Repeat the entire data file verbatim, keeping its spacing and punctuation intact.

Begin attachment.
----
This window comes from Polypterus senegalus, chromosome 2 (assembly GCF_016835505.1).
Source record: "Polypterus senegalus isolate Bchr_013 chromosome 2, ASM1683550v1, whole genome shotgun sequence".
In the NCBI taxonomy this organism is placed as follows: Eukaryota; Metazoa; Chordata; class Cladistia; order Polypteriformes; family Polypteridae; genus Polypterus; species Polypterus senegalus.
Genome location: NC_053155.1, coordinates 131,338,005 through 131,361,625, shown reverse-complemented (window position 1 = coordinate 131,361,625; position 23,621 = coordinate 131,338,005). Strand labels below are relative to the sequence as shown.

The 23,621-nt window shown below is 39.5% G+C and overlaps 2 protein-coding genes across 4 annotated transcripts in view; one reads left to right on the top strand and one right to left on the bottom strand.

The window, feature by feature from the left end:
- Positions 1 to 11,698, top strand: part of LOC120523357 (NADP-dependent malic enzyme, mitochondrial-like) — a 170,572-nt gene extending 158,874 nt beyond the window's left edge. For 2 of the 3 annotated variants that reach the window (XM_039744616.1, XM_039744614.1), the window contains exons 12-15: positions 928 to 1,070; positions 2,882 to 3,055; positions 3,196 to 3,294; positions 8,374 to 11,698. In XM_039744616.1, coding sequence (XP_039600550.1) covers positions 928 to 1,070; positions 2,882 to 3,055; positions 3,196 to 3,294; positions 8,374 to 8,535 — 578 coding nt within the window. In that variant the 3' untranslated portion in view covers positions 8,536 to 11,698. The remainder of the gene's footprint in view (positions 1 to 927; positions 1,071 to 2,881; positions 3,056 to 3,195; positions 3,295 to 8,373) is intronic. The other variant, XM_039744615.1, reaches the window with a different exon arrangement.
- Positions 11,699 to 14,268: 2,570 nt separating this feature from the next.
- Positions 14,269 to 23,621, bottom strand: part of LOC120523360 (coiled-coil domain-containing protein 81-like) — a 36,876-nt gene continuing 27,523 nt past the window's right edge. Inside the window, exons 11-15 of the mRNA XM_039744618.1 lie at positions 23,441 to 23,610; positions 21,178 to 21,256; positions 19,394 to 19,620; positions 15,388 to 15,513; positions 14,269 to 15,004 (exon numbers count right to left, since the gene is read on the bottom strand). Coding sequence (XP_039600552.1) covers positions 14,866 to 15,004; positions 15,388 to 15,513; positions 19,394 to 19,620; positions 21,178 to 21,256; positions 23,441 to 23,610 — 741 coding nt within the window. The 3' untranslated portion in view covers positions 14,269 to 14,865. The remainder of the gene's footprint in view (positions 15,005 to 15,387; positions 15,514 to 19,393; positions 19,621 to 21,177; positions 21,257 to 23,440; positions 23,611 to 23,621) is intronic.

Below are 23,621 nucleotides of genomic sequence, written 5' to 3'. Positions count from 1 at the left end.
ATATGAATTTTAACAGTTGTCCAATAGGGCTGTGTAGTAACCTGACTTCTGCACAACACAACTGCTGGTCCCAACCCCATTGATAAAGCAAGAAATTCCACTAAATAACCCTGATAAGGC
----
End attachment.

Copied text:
This window comes from Polypterus senegalus, chromosome 2 (assembly GCF_016835505.1).
Source record: "Polypterus senegalus isolate Bchr_013 chromosome 2, ASM1683550v1, whole genome shotgun sequence".
In the NCBI taxonomy this organism is placed as follows: Eukaryota; Metazoa; Chordata; class Cladistia; order Polypteriformes; family Polypteridae; genus Polypterus; species Polypterus senegalus.
Genome location: NC_053155.1, coordinates 131,338,005 through 131,361,625, shown reverse-complemented (window position 1 = coordinate 131,361,625; position 23,621 = coordinate 131,338,005). Strand labels below are relative to the sequence as shown.

The 23,621-nt window shown below is 39.5% G+C and overlaps 2 protein-coding genes across 4 annotated transcripts in view; one reads left to right on the top strand and one right to left on the bottom strand.

The window, feature by feature from the left end:
- Positions 1 to 11,698, top strand: part of LOC120523357 (NADP-dependent malic enzyme, mitochondrial-like) — a 170,572-nt gene extending 158,874 nt beyond the window's left edge. For 2 of the 3 annotated variants that reach the window (XM_039744616.1, XM_039744614.1), the window contains exons 12-15: positions 928 to 1,070; positions 2,882 to 3,055; positions 3,196 to 3,294; positions 8,374 to 11,698. In XM_039744616.1, coding sequence (XP_039600550.1) covers positions 928 to 1,070; positions 2,882 to 3,055; positions 3,196 to 3,294; positions 8,374 to 8,535 — 578 coding nt within the window. In that variant the 3' untranslated portion in view covers positions 8,536 to 11,698. The remainder of the gene's footprint in view (positions 1 to 927; positions 1,071 to 2,881; positions 3,056 to 3,195; positions 3,295 to 8,373) is intronic. The other variant, XM_039744615.1, reaches the window with a different exon arrangement.
- Positions 11,699 to 14,268: 2,570 nt separating this feature from the next.
- Positions 14,269 to 23,621, bottom strand: part of LOC120523360 (coiled-coil domain-containing protein 81-like) — a 36,876-nt gene continuing 27,523 nt past the window's right edge. Inside the window, exons 11-15 of the mRNA XM_039744618.1 lie at positions 23,441 to 23,610; positions 21,178 to 21,256; positions 19,394 to 19,620; positions 15,388 to 15,513; positions 14,269 to 15,004 (exon numbers count right to left, since the gene is read on the bottom strand). Coding sequence (XP_039600552.1) covers positions 14,866 to 15,004; positions 15,388 to 15,513; positions 19,394 to 19,620; positions 21,178 to 21,256; positions 23,441 to 23,610 — 741 coding nt within the window. The 3' untranslated portion in view covers positions 14,269 to 14,865. The remainder of the gene's footprint in view (positions 15,005 to 15,387; positions 15,514 to 19,393; positions 19,621 to 21,177; positions 21,257 to 23,440; positions 23,611 to 23,621) is intronic.

Below are 23,621 nucleotides of genomic sequence, written 5' to 3'. Positions count from 1 at the left end.
ATATGAATTTTAACAGTTGTCCAATAGGGCTGTGTAGTAACCTGACTTCTGCACAACACAACTGCTGGTCCCAACCCCATTGATAAAGCAAGAAATTCCACTAAATAACCCTGATAAGGC